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Duck Dynasty family stands up for their beliefs

Duck Dynasty stars Phil and Si Robertson grilling some dinner (Credit: A&ETV/Duck Dynasty via Facebook) If you've ever seen an episode of Duck Dynasty, you'll know that the family patriarch, Phil Robertson, is not afraid to say what he thinks about culture and technology.  He regularly calls Hollywood, "Hollyweird" and has been known to toss family member's cell phones in the Louisiana swamp.  Every episode of the hit A&E show ends with the Robertson clan and some friends enjoying a meal together and someone (usually Phil) praying over the meal.  If you're as devoted to the show as I am, you may have noticed that these prayers have been ending more frequently with something like "in Jesus' name, amen."  Apparently, this is how Phil always ends his prayers, but for the majority of the first three seasons, the editors and A&E cut out the Jesus part.  

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America's plan for 'low-level' drug offenders

U.S. Attorney General Eric Holder speaks on stage during the annual meeting of the American Bar Association in San Francisco, California August 12, 2013 (Credit: Reuters/Stephen Lam) The population of the United States' federal prison system has grown by 800 percent since 1980.  US Attorney General Eric Holder thinks this is in part due to punishments that are too harsh for low-level drug offenders.  

America has a drug problem.  There is no denying that.  But depending on who you talk to, drug abuse is decreasing or on the rise.  According to the 2013 World Drug Report, cocaine use is falling in the US, but our country is still the largest market for it.  The use of opiates is on the rise in North America.  The Drug Enforcement Administration “estimated that more than 750,000 fewer teenagers used illicit drugs last year than in 2000, a 17 percent decline,” and “current marijuana use by teens has dropped seven percent.”

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Cookies for our enemies

North Carolina Governor McCrory gives a plate of cookies to pro-choice activists outside the governor's mansion (Credit: Irene Godinez via Twitter) Talking about abortion and right to life issues at a social gathering is highly discouraged as it includes both the faux pas of polite conversation: religion and politics. Passion and tensions surrounding the subject will quickly turn conversation into a heated argument.  Pro-choice activists in North Carolina took this argument straight to the governor's mansion after Governor Pat McCrory signed a bill that limits abortion and requires stricter health and safety standards on abortion clinics (much like the bill Texas recently passed).  Those clinics unwilling or unable to comply will be shut down.  

After an unusual turn of events, the protestors packed up their signs and went home early.  Governor McCrory came out with four security guards and met a protestor in the street, gave her a plate of cookies and said, “These are for you. God bless you, God bless you, God bless you.”  The recipient of the baked goods said she was too astounded to say anything back.  While the gesture was not received well by all (some chanted "Hey Pat, that was rude; you wouldn’t give cookies to a dude") it certainly changed the tone of the conversation for a moment.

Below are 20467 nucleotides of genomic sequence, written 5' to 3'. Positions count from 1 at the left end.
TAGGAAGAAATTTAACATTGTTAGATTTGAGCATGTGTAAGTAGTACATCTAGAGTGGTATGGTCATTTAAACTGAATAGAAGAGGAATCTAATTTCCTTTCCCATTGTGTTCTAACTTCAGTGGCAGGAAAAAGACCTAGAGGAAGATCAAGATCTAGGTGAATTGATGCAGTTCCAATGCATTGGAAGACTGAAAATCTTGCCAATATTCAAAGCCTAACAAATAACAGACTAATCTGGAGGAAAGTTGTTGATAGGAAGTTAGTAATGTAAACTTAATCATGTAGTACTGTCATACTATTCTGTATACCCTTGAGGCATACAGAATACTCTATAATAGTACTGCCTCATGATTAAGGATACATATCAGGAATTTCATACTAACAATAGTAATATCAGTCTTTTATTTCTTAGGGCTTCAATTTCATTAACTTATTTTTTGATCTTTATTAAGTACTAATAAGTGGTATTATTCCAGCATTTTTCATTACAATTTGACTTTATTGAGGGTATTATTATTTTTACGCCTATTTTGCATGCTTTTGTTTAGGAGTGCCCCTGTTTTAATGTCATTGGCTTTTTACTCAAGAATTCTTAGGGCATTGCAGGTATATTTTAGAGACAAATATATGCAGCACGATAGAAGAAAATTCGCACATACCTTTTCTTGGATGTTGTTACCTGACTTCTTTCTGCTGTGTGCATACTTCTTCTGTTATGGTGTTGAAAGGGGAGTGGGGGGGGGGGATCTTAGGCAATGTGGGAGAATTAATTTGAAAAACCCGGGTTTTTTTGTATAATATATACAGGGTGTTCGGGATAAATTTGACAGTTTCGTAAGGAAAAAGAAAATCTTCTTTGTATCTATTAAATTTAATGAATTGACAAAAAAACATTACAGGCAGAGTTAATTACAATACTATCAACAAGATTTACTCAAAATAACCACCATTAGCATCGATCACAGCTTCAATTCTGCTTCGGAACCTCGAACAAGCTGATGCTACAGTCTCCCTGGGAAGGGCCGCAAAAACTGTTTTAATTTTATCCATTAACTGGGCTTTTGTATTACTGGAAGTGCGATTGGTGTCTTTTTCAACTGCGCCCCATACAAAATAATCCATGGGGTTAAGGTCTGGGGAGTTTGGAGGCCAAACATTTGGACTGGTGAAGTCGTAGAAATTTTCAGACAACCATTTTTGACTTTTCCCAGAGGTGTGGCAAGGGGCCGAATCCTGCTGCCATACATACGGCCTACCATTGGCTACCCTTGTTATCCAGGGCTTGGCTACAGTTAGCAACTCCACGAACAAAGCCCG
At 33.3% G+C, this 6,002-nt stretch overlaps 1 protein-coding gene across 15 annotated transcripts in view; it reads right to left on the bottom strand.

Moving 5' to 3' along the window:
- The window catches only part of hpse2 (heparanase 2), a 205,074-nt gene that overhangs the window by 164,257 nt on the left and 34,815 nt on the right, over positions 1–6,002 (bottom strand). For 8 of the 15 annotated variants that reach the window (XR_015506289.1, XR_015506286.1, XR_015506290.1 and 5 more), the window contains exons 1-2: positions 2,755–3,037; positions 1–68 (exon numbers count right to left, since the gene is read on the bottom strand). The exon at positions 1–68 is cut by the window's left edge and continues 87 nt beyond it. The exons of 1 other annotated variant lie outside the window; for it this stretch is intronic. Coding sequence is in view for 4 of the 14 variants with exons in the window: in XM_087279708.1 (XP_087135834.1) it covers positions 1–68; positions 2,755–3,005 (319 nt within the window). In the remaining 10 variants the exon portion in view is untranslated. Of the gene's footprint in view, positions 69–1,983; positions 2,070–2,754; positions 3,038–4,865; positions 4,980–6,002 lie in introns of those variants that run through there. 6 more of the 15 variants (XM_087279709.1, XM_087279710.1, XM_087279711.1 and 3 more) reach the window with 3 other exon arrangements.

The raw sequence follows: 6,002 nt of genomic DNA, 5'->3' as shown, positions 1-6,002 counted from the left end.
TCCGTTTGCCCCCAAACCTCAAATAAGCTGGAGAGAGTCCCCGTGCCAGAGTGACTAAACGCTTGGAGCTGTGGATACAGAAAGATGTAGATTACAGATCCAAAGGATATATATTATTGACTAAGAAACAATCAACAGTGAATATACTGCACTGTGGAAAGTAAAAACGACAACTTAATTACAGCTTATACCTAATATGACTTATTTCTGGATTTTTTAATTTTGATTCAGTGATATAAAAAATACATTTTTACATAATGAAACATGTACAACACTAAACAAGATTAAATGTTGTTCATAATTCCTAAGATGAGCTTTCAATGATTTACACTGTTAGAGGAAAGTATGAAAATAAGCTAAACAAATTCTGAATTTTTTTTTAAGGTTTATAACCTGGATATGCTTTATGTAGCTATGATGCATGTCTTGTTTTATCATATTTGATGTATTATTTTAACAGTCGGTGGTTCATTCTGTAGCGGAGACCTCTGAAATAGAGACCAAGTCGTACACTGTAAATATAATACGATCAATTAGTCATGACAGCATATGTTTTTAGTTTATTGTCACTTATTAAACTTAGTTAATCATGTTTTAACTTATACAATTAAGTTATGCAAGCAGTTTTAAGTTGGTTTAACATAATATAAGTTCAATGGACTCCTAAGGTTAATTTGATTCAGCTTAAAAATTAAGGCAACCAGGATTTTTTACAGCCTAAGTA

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Detroit's bankruptcy and our own spiritual poverty

Detroit Emergency Manager Kevyn Orr addresses the media as Michigan Governor Rick Snyder listens during a news conference about filing bankruptcy for the city of Detroit (Credit: Reuters/Rebecca Cook)The city of Detroit, Michigan declared Chapter 9 bankruptcy last week, seeking court protection from its 18 billion dollars of obligations.  Michigan's Governor Richard Snyder approved the decision that will allow Detroit to "develop and negotiate a plan to adjust their debts."  Creditors are legally barred from suing Detroit, and the city will not be forced to liquidate any of its assets, though many will likely be up for sale soon.  

In the 1950's, Detroit had nearly 2 million residents and was one of the most affluent cities in the nation—driven by the auto industry's massive expansion after World War II.  The city's population has now shrunk to about 700,000 with a sharp 25% decline in just the past decade.  

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Tsarnaev's Rolling Stone cover and the social media's outrage

Torn up cover of the August 2013 edition of Rolling Stone magazine featuring Dzhokhar Tsarnaev, one of the two Boston marathon bombing terroists (Credit: David M Draiman via Twitter) Some of us could qualify for a 12-step program because we're addicted to Facebook, Twitter, Instagram, or Pinterest, and there are others of who are altogether terrified of social media. Many have a love/hate relationship with social media (this includes me).  We check our Twitter feeds throughout the day and post pictures of an idealized version of our lives on Instagram but complain about how these and Facebook eat away at our productivity.

However you feel about it, we must recognize that social media is a powerful tool whether it is used for building God's kingdom or in the hands of someone intent on evil.

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